- Mar 2016
It still seems there is a strong economic drive to network material for money. Especially with the high level of poverty. Even using bulldozers to clear areas of material. With even a broken coffin face going for thousands of dollars.The modern scholar Okasha El Daly combines Egyptology with Arabic studies. Consequently, he provides a wealth of new information, translating books from the Islamic Empire which themselves are translations of Greek & Egyptian papyri. His book "Egyptology: The Missing Millenium" has a chapter on "Treasure Hunting."
"In Ancient Egypt, with its vast treasure of great antiquity, treasure hunting became a full-time profession and at times was even under state patronage. The tradition of exploiting ancient treasure certainly goes back to pharaonic Egypt. This is seen in the 'Admonition of Ipuwer' who lametned that even the royal treasury had been completely robbed during the First Intermediate Period (Parkinson 1997: 166ff)
Records of police investigations into tomb robbery in the New Kingdom show the spread of the practice (Breasted 1927 r:246ff). At the end of the New Kingdom treasure hunting was officially instigated and sanctioned to help the ailing economy (Reeves and Wilkinson 1996:204f). The same process was also recorded during the Ptolemaic period. According to Strabo (Geography 17.1.8-9), a Ptolemaic king stole the gold coffin from the tomb of Alexander the Great and replaced it with one made from alabaster or glass."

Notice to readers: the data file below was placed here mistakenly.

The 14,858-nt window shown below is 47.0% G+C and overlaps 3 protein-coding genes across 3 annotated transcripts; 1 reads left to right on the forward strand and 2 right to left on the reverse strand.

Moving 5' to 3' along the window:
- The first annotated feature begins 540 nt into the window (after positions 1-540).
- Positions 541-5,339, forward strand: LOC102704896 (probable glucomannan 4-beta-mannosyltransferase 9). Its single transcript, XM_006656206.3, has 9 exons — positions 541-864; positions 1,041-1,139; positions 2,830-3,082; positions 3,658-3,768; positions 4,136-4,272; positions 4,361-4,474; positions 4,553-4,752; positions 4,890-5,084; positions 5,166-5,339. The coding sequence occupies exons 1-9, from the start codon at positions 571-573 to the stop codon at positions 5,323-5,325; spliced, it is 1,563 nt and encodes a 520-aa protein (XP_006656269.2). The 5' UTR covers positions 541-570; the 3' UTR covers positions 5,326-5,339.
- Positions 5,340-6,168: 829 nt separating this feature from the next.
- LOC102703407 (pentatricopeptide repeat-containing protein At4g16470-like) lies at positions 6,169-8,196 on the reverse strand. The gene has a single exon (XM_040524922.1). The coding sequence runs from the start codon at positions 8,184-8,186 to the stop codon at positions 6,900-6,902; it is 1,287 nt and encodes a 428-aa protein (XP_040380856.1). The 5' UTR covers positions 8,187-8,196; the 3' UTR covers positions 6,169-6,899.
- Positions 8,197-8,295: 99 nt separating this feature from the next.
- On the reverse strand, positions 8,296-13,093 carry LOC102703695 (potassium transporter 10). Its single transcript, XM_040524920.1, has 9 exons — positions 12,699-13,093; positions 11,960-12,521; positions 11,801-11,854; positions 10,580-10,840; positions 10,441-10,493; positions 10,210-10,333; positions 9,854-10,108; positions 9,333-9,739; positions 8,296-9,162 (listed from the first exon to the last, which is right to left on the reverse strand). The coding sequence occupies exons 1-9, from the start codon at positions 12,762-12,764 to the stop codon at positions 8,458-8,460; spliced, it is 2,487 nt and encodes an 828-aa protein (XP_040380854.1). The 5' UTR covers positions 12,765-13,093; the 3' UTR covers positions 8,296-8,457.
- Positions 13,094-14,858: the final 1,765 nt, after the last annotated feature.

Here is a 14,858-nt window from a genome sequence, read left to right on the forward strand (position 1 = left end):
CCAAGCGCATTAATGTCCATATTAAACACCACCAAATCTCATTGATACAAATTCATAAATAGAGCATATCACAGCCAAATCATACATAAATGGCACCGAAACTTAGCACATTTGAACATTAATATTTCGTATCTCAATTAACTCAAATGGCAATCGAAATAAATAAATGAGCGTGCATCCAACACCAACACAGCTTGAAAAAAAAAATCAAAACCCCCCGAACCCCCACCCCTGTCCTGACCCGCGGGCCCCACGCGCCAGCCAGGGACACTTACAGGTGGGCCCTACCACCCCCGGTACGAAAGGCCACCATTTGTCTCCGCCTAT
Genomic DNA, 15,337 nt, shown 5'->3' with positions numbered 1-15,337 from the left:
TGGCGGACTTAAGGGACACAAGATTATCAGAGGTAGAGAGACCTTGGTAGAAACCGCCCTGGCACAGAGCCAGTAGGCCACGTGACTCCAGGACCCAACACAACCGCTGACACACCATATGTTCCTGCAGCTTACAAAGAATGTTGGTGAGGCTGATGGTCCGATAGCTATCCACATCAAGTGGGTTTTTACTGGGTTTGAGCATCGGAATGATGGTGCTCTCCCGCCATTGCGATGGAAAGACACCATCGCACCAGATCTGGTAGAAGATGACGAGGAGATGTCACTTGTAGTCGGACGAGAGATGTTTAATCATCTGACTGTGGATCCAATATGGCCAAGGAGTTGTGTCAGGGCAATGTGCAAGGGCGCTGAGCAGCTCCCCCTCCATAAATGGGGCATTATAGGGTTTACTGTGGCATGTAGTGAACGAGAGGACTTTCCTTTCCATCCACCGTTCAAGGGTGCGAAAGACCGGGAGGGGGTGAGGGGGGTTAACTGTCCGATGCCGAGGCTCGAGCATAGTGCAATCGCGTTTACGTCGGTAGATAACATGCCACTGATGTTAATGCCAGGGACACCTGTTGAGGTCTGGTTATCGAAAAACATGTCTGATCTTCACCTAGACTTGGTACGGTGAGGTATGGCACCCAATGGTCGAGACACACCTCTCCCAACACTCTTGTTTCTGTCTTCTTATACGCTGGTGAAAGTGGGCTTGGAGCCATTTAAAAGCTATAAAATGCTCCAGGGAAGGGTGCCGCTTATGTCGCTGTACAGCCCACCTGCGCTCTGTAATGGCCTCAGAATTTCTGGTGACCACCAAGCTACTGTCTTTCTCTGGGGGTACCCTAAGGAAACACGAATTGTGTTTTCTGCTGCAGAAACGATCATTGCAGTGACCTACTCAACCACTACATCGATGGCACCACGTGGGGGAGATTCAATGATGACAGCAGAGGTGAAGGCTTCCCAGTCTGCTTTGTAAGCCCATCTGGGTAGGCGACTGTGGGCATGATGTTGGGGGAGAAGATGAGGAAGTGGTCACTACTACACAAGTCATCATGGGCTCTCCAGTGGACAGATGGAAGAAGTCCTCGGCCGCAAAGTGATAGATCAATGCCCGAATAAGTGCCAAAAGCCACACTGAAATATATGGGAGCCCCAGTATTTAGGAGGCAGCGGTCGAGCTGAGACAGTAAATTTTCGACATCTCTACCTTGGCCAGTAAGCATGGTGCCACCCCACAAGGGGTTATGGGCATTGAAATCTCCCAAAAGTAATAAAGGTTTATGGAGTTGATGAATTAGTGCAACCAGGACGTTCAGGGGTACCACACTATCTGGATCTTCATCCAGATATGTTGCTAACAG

He goes on to describe how during the Islamic Empire, tomb robbing became a major, state-controlled enterprise. They were digging everywhere and the successes were so fabulous, the many failures & deaths were ignored. Sultans and even minor adminstrators accumulated vast amounts wealth, decorating their homes with artifacts that didn't have immediate value.
"The supervision of treasure hunters which started under Ibn Tulun developed, under the Fatimids, into a guild with its head known as Naqeeb Al-Majtalibeen 'Chairman of the Guild'. Al-Maqrizi (It'az 2:88) regarded the death of one such chairman as an event important enough to be noted in his historical annals, in this case a man named Abu Al-Hassan Ali Ibn Ibrahimi Al-Nursi (died 1010 CE)."
"Guild of Tomb Robbers'" - sounds like an Indiana Jones title.
We're lucky modern archeologists found anything .... and there's STILL stuff in tombs? After 1000's of yrs of looting? The sheer volume is unimaginable.
Now that they have decided to take a comprehensive inventory of all storage sites and magazines who knows what wull show up what is missing. Or even if the can determine if anything is missing. I know of some storage sites that have been locked since the 50s or earlier. This is going to get rather interesting. Materials from these locations has shown up on the markets.
There is also strong evidence that some pharaohs repurposed their predecessors burial equipment.